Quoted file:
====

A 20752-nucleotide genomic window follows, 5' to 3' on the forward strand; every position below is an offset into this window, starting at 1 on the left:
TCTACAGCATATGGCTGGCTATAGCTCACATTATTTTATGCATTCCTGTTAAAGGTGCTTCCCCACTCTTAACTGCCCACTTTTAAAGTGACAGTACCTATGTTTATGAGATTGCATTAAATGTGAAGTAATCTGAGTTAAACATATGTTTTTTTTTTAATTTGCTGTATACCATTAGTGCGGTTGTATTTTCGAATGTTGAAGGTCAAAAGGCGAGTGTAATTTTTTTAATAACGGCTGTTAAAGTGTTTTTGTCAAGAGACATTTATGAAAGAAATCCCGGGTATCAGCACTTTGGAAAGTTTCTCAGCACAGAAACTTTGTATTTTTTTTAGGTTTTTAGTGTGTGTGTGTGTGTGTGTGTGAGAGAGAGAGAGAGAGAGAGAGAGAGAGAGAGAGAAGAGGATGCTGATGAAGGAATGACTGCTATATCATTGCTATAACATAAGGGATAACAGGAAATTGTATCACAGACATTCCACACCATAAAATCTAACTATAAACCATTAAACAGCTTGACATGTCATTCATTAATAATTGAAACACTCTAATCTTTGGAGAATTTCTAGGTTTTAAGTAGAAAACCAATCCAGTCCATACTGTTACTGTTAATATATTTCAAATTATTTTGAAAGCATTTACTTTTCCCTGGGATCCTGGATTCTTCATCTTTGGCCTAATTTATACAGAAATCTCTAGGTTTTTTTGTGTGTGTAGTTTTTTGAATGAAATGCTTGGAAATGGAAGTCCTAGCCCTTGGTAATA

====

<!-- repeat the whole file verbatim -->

A 20752-nucleotide genomic window follows, 5' to 3' on the forward strand; every position below is an offset into this window, starting at 1 on the left:
TCTACAGCATATGGCTGGCTATAGCTCACATTATTTTATGCATTCCTGTTAAAGGTGCTTCCCCACTCTTAACTGCCCACTTTTAAAGTGACAGTACCTATGTTTATGAGATTGCATTAAATGTGAAGTAATCTGAGTTAAACATATGTTTTTTTTTTAATTTGCTGTATACCATTAGTGCGGTTGTATTTTCGAATGTTGAAGGTCAAAAGGCGAGTGTAATTTTTTTAATAACGGCTGTTAAAGTGTTTTTGTCAAGAGACATTTATGAAAGAAATCCCGGGTATCAGCACTTTGGAAAGTTTCTCAGCACAGAAACTTTGTATTTTTTTTAGGTTTTTAGTGTGTGTGTGTGTGTGTGTGTGAGAGAGAGAGAGAGAGAGAGAGAGAGAGAGAGAGAAGAGGATGCTGATGAAGGAATGACTGCTATATCATTGCTATAACATAAGGGATAACAGGAAATTGTATCACAGACATTCCACACCATAAAATCTAACTATAAACCATTAAACAGCTTGACATGTCATTCATTAATAATTGAAACACTCTAATCTTTGGAGAATTTCTAGGTTTTAAGTAGAAAACCAATCCAGTCCATACTGTTACTGTTAATATATTTCAAATTATTTTGAAAGCATTTACTTTTCCCTGGGATCCTGGATTCTTCATCTTTGGCCTAATTTATACAGAAATCTCTAGGTTTTTTTGTGTGTGTAGTTTTTTGAATGAAATGCTTGGAAATGGAAGTCCTAGCCCTTGGTAATA